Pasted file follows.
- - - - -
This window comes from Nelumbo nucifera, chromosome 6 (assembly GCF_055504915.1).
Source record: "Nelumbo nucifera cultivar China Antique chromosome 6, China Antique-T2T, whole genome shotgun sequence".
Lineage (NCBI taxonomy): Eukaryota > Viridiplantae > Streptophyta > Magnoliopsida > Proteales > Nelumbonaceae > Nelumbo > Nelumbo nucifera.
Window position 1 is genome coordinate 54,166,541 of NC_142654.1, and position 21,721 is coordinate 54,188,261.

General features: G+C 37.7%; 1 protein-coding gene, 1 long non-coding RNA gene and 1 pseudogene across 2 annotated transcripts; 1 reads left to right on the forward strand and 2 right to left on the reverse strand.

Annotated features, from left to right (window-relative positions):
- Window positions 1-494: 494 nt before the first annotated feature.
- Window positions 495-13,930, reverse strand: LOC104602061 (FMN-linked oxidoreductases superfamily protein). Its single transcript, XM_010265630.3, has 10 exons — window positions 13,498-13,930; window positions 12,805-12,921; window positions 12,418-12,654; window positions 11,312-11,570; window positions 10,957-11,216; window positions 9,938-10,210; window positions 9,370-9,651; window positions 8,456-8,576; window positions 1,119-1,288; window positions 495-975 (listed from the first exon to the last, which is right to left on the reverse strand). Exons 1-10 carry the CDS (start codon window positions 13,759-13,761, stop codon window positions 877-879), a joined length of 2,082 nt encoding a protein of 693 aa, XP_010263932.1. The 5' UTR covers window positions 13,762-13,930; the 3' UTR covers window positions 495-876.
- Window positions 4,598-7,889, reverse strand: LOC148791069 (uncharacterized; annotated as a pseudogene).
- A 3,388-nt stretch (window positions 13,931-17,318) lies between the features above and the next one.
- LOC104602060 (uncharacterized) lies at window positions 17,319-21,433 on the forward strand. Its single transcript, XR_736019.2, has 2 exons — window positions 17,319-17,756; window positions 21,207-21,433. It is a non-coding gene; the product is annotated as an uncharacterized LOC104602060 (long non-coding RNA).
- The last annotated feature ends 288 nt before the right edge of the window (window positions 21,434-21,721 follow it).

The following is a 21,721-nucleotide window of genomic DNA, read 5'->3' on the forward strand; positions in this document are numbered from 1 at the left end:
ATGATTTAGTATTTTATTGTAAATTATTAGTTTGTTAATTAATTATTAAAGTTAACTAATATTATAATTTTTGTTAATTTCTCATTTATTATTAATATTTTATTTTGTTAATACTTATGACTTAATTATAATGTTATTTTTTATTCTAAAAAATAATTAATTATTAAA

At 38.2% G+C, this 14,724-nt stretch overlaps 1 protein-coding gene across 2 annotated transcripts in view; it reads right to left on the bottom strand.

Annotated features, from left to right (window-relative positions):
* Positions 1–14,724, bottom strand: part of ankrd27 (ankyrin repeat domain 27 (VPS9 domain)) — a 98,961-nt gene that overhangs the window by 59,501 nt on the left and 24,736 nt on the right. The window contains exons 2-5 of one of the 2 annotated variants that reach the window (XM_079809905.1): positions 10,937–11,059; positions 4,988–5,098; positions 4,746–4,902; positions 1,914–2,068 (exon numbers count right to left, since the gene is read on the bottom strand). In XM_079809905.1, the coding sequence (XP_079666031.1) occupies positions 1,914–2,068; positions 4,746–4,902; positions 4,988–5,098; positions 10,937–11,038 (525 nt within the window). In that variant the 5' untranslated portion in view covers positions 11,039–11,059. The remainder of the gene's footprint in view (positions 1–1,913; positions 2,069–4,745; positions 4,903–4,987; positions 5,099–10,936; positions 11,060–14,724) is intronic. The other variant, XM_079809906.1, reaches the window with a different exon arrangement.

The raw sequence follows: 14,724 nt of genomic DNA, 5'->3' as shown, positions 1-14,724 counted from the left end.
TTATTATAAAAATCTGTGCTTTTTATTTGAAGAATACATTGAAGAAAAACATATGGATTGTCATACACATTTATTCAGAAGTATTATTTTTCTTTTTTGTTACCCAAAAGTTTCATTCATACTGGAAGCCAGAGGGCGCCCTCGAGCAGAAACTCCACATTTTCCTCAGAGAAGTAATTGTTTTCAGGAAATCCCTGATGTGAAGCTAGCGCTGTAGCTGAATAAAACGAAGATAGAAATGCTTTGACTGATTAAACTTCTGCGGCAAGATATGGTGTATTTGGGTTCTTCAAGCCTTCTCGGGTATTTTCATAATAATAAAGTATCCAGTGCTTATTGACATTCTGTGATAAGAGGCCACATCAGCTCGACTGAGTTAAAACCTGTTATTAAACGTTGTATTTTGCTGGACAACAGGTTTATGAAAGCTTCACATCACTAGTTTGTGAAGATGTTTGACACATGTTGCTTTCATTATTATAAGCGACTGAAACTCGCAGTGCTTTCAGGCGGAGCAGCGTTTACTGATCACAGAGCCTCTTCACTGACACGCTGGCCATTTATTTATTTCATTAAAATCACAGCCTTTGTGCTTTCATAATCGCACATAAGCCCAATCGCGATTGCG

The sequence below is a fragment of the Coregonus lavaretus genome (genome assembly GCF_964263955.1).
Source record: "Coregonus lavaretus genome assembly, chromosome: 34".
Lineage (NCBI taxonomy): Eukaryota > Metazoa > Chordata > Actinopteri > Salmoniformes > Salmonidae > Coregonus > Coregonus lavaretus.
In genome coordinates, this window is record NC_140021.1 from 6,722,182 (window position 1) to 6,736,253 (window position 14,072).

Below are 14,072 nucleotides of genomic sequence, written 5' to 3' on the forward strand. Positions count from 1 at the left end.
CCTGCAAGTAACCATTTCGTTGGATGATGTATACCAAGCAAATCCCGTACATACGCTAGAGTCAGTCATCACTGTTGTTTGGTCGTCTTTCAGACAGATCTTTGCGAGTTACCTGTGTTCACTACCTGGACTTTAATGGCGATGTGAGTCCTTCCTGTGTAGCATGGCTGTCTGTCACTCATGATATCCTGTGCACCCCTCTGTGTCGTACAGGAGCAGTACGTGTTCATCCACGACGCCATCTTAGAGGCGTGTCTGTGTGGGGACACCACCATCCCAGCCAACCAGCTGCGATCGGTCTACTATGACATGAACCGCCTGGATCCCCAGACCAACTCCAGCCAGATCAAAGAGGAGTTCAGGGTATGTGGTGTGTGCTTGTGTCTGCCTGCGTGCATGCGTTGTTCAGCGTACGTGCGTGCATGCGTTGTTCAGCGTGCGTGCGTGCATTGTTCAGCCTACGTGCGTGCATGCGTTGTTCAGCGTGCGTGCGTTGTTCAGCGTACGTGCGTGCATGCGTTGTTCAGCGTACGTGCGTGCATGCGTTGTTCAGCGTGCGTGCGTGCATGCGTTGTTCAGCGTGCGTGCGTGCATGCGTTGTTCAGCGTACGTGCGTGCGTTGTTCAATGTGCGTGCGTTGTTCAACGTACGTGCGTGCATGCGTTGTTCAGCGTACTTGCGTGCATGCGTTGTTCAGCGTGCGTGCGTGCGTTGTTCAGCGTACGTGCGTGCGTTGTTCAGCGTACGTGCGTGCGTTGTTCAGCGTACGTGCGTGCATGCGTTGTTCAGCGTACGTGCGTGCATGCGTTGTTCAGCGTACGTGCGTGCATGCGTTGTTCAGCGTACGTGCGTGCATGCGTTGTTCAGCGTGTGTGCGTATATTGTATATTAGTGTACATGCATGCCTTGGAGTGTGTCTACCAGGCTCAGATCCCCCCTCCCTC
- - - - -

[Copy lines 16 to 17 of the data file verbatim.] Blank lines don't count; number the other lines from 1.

Annotated features, from left to right (window-relative positions):
* Positions 1–14,724, bottom strand: part of ankrd27 (ankyrin repeat domain 27 (VPS9 domain)) — a 98,961-nt gene that overhangs the window by 59,501 nt on the left and 24,736 nt on the right. The window contains exons 2-5 of one of the 2 annotated variants that reach the window (XM_079809905.1): positions 10,937–11,059; positions 4,988–5,098; positions 4,746–4,902; positions 1,914–2,068 (exon numbers count right to left, since the gene is read on the bottom strand). In XM_079809905.1, the coding sequence (XP_079666031.1) occupies positions 1,914–2,068; positions 4,746–4,902; positions 4,988–5,098; positions 10,937–11,038 (525 nt within the window). In that variant the 5' untranslated portion in view covers positions 11,039–11,059. The remainder of the gene's footprint in view (positions 1–1,913; positions 2,069–4,745; positions 4,903–4,987; positions 5,099–10,936; positions 11,060–14,724) is intronic. The other variant, XM_079809906.1, reaches the window with a different exon arrangement.